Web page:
Bach proved, at the very least, that he didn’t.  “What does that mean?”

“It means a lot of things, possibly” Haley replied, still feeling a little unwilling to face down the young man who did not remember her.  “Methane concentrated in the water can directly and indirectly lead to hypoxia or even anoxia.  Rather, a lack of oxygen in the water.”

“In other words,” Sandy stepped in, “the gulf re-establishment projects could be in serious jeopardy.”

“Right,” Haley added.  “And, besides that, if enough methane seeps into the air, it can become explosive.  And, even if not that, it’s a greenhouse gas that, even after it oxidizes, produces two other,” she stressed, “greenhouse gasses that stick around a lot longer still.”  Anoxia in the gulf would be disastrous for multiple reasons she didn’t exactly want to get into here, in front of a crowd of people who spent their lives living along its edge.  “That’s my jurisdiction out there, and I need to be dealing with it.” 

“Well, wait a minute,” Bach cut in.  “If you really are a Druid, shouldn’t you be here, helping us out?”

It isn’t an unfair question, but… “I don’t want to sound unfeeling, Sir Kavanagh, but perhaps you misunderstand a Druid’s role.”  She said this, and then thought better of it.  None of this was his fault.  “Sorry… if this were a normal tsunami, I’d be happy to put my people to the task.  But right now, worse may be going on out there,” she waved a sweeping hand out toward the bay, now hidden by the moonless dark.

“Besides, I’m not here officially.  The Downeast is another Druid’s territory… not mine.  The city of Overjordan will gladly lend aid to coastal towns later, but if there is any significant amount of methane in the waters, then we have to move on that first, well before the gulf becomes yet another dead zone.”

Bach looked torn.  He understands, Haley was certain, but likely feels helpless as well.

In the space of time she waited for his possible reply, she studied him.  Tall, broad, and sandy-haired.  He’d grown up well… not the pencil thin older boy she remembered that would always complain as he escorted her on her ceaseless explorations of the Maine woods.  Does he remember that much, at least?  Does he just not make the connection between that distant memory and the woman standing before him now?  What did it say about me?  

Just as Bach opened his mouth to speak, a sudden notion struck through all of Haley’s clustering worries.  “Wait!”

Bach stopped short.  “What?”

“I’d heard talk of seafaring husks that would have been in today’s demo.  Is that true?”

At first, Bach’s only reply came as a gaze.  Then, “We have ceti models, yes.”

Haley could have jumped.  “Extra fuzzy!  Can I have them?”

“Have… them?”  Bach looked incredulous.  “What do you mean, have them?”

“American Telepresence will be reimbursed, of course,” Sandy stepped in.

Haley should have thought to say as much.  “Right, sorry.  I might not even need them for very long.  A few weeks, maybe.  But if there has been a venting somewhere out along the edge of the gulf, then it may not be safe to send out ships to surveil the aftermath or assess our next steps.  I could call in dolphins to help, maybe, but if they’re caught in the bubbles, they could sink and drown… or even suffocate at the surface.  Your husks… well, they’re expendable.  Replaceable.”

Bach’s expression had softened before she’d even finished.  “Yeah… actually, I would hand them over even if they wouldn’t have been bought or replaced.”  He ruffled his unkept sandy hair, and looked away.  “It was just hard to hear those words, in particular, after everything.  Didn’t mean to react that way.  Besides, orders would probably skyrocket after prototypes of ours saw real action.”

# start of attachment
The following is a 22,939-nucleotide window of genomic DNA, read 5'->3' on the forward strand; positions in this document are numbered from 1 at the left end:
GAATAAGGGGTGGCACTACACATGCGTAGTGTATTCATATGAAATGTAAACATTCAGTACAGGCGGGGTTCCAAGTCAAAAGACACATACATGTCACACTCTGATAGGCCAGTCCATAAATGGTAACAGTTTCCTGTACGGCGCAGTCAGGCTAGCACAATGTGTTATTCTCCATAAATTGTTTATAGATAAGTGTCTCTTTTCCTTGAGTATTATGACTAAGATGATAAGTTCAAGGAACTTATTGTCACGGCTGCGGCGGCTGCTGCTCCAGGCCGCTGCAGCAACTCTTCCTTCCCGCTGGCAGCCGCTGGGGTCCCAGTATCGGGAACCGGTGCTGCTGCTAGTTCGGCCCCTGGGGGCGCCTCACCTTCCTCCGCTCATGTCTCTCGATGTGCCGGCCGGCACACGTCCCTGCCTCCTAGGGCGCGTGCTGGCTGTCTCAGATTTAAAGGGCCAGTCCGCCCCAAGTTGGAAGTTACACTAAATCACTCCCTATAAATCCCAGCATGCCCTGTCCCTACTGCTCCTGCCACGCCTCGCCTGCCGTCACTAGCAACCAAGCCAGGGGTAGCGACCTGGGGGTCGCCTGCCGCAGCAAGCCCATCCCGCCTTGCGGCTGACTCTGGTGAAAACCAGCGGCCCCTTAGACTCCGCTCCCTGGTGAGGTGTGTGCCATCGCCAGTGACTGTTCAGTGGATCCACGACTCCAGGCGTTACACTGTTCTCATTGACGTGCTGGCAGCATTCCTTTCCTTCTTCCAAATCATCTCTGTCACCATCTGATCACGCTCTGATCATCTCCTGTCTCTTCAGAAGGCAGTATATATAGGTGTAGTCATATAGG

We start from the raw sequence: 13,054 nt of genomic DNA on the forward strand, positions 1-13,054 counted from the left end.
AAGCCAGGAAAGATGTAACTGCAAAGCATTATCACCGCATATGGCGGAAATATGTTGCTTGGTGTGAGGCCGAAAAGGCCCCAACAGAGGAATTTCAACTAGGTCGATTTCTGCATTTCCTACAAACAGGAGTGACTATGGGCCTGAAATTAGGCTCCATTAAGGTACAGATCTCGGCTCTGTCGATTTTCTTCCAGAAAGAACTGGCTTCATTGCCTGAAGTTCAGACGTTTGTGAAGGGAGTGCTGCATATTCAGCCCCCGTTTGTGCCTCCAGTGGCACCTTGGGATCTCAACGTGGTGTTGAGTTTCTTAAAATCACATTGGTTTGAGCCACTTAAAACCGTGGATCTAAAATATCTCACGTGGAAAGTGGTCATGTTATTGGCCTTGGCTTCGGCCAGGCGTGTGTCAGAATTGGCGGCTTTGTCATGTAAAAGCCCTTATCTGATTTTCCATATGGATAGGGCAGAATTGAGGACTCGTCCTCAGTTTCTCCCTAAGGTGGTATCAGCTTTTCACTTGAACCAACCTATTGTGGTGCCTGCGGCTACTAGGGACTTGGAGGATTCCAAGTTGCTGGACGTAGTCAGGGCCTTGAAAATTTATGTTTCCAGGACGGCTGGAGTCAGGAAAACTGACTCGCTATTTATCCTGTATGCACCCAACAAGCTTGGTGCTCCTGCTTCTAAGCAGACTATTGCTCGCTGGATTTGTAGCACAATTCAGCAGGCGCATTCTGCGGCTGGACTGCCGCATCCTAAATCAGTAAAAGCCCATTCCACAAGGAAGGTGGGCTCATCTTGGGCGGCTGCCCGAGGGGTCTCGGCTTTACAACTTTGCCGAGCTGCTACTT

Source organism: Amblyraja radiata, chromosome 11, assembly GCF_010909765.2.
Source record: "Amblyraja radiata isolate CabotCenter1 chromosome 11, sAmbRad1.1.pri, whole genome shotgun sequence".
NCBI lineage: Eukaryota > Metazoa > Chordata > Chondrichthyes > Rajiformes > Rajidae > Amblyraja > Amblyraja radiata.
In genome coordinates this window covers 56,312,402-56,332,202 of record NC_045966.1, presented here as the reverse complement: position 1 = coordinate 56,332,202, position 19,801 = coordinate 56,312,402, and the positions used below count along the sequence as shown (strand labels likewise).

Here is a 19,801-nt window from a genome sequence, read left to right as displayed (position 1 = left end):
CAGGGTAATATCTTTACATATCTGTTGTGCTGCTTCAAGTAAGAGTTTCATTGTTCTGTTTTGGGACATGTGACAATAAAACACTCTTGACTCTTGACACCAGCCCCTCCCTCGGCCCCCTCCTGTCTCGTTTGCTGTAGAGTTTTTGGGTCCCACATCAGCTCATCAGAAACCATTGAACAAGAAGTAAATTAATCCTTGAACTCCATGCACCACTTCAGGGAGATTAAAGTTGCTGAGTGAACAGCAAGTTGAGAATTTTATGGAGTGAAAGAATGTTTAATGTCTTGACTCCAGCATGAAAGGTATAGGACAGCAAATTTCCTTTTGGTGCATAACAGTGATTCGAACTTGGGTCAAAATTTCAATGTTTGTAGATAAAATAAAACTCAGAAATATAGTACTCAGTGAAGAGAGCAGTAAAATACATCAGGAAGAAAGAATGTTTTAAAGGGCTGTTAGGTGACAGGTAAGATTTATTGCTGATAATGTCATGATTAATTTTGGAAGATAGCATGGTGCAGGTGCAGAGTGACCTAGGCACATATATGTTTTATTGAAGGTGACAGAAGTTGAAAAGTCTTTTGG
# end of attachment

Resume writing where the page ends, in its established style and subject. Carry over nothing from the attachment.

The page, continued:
Haley understood.  “Thanks, then.  I'm not against a little mutual benefit.”  Too many things to do, she thought to herself while turning back to the congressman.  “While I may have authority for certain things, Sir Abraham, I’d just as soon have a little pow-wow about this sooner rather than later.”

“Come to mention it,” the congressman deflected, “I have Khloe on that already.”

“You mean the survivor from the warehouse ruins?”  Haley felt some surprise.

“My assistant.  And yeah, she has always been surpisingly resilient.”  Sandy nearly beamed.  “At any rate, I sent her on ahead to the Kavanagh’s estate.  The street’s milling with locals who needn’y hear o’er much of what may have happened. Neither do various community leaders and heads of state need be distracted with constant chatter.  Bach and I actually were about to see if Ol’ Dean need be carried in, before anything official came about.”

Bach nodded, “Yeah.  Under a husk’s armpit, if need be.”  The sandy-haired young man smiled as he said this, but it looked to be a fragile smile.  At least, so it seemed to Haley.  His family business lay in ruins and his father lay unconscious with what could easily turn out to be a mild, but potentially persistent head injury.  Given the green hue of the man’s figment distress beacon, his possible concussion would not be so critical an injury that local or state level emergency services could be spared from more pressing emergencies all up and down the coastline.  Bach put a good face on a difficult evening, in spite of himself.  “Ol’ Sandy, if you would see Lady Diaz to the house.  I can see to my Dad.”  

Sandy gave the younger man a half-hearted salute, and nodded.  “Sure enough.”

Bach turned on his heels, and bounded down the street, presumably to where they’d set his father down to rest.  The Congressman turned to Haley, laying a hand on her shoulder.  “I believe you already know the way?”  

Haley nodded.  “Aye.”  It had been some time since she’d had any reason to visit Castine, but the old Kavanagh house was not a place to be so easily forgotten.  “I’ll just have some words with my people, and then be along.”

“Well enough.”  With that, Sandy wandered off in roughly the opposite direction that Bach had.  In all unadmitted honesty, though Haley would almost certainly remember that old house on sight, she wasn’t quite so certain where in town it stood, exactly.  At the very least, the Representative had just given her a direction to search.